Banana: Book Review

Banana: The Fate of the Fruit That Changed the World (2009), Dan Koeppel. This is another tale of American exceptionalism: bringing a foreign fruit to America to create the new favorite, while simultaneously being as destructive as possible to the Central and South American countries where the fruit is grown. In many places, especially in parts of Africa, bananas are the major food source, but susceptible to diseases. What most people eat in the US and Europe is the Cavendish, one of over a thousand types of bananas. The Cavendish replaced the earlier Gros Michel which succumbed to a fungus called Panama disease after about 50 years. What was particularly difficult to tolerate was the number of times the US military invaded sovereign Latin American countries over some 100+ years—for bananas!


Part I. Family Trees. Chapter 1: And God Created the Banana. Chapter 2: A Banana in Your Pocket? The banana is a perennial herb, harvested manually. The fruit of the Cavendish has no seeds, but it puts out suckers with corms which will produce another banana plant—thus a clone. All the bananas are essentially identical.


Chapter 3: The First Farm. Bananas grew wild around the equator in East Asia. This would include Taiwan and southern China, India and Burma, all of Southeast Asia, the Malay Peninsula, the Philippines, into Australia and the Coral Sea, as far as Papua New Guinea.


Chapter 4: All in the Family. Leuven, Belgium has a prime banana research lab. Musa in the banana genus.

Part II: Expansion. Chapter 5: Asia. Bananas grew wild in Southeast Asia and various islands. Humans would cultivate hundreds of varieties, often in limited ranges. There are more varieties in India (670 types) than anywhere else, and the country grows 20% of the world’s supply, eaten domestically including Cavendish. The Cavendish came from China. Bananas would first be transported to the Caribbean in the early 19th century, the Gros Michel.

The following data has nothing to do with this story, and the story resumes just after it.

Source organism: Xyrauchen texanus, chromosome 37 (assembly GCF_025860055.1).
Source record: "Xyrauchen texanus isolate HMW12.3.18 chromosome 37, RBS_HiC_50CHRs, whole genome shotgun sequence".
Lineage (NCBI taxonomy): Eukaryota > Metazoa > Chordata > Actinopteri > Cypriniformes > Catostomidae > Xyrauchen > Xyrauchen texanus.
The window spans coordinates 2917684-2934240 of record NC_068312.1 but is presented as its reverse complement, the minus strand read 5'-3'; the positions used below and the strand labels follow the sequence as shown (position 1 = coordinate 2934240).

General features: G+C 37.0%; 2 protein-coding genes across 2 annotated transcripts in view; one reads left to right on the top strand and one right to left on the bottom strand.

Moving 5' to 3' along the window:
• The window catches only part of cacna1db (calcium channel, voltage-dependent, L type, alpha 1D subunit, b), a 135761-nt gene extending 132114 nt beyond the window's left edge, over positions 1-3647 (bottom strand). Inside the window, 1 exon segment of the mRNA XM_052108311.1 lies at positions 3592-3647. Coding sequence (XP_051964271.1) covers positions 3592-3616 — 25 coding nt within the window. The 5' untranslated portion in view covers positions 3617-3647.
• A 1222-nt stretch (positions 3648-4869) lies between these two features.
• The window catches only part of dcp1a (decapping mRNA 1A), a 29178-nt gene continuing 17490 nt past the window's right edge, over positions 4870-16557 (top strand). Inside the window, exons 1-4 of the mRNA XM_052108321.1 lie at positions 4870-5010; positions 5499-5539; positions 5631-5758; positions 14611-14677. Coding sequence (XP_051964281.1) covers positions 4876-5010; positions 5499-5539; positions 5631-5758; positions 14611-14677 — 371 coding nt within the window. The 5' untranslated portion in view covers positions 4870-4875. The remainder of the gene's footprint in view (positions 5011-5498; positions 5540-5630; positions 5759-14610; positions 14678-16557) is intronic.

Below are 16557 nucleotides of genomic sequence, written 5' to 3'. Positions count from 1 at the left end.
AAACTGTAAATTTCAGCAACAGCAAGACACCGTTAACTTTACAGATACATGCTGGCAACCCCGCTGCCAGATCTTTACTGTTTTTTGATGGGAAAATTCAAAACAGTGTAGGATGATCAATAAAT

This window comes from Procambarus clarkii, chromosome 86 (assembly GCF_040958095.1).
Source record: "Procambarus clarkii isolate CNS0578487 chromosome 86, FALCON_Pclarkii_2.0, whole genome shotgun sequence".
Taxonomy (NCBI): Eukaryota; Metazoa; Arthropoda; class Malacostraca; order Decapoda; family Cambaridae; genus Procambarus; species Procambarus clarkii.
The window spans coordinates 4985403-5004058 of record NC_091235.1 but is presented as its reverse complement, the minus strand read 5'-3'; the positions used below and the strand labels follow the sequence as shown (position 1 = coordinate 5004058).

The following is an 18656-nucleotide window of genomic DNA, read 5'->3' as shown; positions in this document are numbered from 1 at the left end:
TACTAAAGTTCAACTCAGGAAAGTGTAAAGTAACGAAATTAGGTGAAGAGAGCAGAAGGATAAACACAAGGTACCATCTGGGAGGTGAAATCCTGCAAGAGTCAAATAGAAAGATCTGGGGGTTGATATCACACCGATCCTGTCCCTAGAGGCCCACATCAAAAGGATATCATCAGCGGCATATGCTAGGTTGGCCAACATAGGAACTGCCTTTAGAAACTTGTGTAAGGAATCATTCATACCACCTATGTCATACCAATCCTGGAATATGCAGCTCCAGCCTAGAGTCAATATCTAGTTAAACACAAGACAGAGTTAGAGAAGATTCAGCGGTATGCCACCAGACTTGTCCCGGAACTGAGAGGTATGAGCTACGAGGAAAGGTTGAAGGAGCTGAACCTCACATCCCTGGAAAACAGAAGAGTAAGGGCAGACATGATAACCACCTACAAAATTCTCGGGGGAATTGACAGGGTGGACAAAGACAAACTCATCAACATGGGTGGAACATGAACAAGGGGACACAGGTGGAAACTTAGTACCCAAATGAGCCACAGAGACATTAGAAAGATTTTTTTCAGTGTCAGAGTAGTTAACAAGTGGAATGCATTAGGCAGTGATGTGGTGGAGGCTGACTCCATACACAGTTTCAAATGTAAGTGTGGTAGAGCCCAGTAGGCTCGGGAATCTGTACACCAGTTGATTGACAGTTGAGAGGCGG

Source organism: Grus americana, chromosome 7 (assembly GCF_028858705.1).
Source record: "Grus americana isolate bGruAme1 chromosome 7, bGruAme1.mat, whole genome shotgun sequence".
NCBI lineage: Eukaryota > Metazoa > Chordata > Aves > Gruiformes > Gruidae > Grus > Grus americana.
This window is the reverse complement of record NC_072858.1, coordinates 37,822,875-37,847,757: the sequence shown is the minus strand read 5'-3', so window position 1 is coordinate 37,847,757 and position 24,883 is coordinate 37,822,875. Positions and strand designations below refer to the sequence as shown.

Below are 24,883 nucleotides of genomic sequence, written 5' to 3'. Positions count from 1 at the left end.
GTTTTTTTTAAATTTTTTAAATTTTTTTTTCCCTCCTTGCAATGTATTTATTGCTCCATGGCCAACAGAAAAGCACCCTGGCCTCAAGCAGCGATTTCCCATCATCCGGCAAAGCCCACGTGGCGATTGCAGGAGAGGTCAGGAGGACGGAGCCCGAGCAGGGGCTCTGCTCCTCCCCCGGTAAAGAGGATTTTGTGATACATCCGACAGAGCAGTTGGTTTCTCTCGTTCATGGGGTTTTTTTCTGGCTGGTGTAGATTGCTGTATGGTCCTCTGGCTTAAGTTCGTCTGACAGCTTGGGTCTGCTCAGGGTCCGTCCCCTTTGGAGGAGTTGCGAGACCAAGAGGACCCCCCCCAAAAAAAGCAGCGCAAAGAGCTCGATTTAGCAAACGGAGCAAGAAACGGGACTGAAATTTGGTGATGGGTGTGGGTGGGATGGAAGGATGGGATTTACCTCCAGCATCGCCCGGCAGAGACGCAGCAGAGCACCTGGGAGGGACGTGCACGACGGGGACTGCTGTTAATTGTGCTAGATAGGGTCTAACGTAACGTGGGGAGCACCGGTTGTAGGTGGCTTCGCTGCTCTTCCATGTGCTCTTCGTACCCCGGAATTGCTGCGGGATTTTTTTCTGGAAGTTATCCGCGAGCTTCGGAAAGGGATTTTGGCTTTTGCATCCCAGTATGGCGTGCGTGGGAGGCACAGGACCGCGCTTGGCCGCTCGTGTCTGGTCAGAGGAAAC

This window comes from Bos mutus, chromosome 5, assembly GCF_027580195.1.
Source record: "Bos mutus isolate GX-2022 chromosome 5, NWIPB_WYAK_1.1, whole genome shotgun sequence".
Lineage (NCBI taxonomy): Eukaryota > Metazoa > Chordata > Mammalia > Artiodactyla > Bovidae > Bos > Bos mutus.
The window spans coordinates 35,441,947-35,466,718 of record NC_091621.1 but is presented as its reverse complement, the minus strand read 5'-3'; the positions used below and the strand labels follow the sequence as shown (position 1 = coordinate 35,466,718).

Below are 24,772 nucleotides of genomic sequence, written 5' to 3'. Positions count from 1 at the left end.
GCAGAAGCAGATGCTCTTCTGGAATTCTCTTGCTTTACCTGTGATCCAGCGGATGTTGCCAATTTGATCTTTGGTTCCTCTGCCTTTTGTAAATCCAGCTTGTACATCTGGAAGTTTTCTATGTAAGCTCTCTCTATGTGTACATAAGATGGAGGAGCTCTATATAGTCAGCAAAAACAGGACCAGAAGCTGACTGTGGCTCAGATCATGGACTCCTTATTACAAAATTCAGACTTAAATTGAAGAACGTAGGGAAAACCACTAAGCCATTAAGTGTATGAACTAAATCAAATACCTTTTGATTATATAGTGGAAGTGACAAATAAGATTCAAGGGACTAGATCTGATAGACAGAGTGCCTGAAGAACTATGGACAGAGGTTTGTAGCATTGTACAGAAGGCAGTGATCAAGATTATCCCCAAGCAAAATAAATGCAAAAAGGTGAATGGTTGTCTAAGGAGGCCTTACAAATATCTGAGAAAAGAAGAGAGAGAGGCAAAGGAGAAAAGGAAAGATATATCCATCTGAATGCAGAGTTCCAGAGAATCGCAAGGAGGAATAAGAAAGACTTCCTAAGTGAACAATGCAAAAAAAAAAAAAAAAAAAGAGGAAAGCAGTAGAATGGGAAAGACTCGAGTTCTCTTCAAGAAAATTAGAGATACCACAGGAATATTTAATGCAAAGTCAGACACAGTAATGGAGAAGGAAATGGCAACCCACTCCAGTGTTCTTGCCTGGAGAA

Chapter 6: Pacific. The banana traveled across the Pacific by the Polynesians, all the way to Hawaii. A banana called the Locatan was transplanted from the Philippines to the Caribbean.


Chapter 7: Africa. Uganda relies on the banana for subsistence, but bananas are important across Central Africa, from Ghana and Cameroon to Uganda, Rwanda, and Burundi. They are less sweet and starchy, something like a potato. Bananas reached Africa from the Pacific by way of the Indian Ocean in four waves, those that grow at high elevations, African plantains, then rain forest plantains, and finally East African Highland bananas.


Chapter 8: Americas. Polynesians seemed to have landed in Ecuador, although there is no evidence of bananas being grown. Father de Berlanga did bring bananas to Gran Canaria in 1516 and they spread around the Caribbean.


Part III. Corn Flakes and Coup D’etats. Chapter 9: Bringing Bananas Home. The closest place to the US where bananas were grown was Jamaica. The Gros Michel was brought to Jamaica from Martinique about 1830. Cape Cod boat captain Lorenzo Dow Baker brought 160 bunches in 1870 to New Jersey. He soon became a banana exporter from Jamaica. Baker partnered with New England produce buyer Andrew Preston in 1885 in what became Boston Fruit. They developed systems to quickly move bananas in refrigerated ships to keep the bananas green using blocks of ice and built cold-storage warehouses in the US. They found a competitor in Joseph Vaccaro based in New Orleans who called his company Standard Fruit. The banana became cheaper than the apple and America’s favorite fruit.


Chapter 10: Taming the Wild. Henry Miggs built Chile’s first train, then Peru. He was joined by Minor Keith to build in Costa Rica. Keith planted bananas on the route, initially to feed the workers. The work was completed in 1890. Keith teamed up with Preston and Baker’s in what became United Fruit.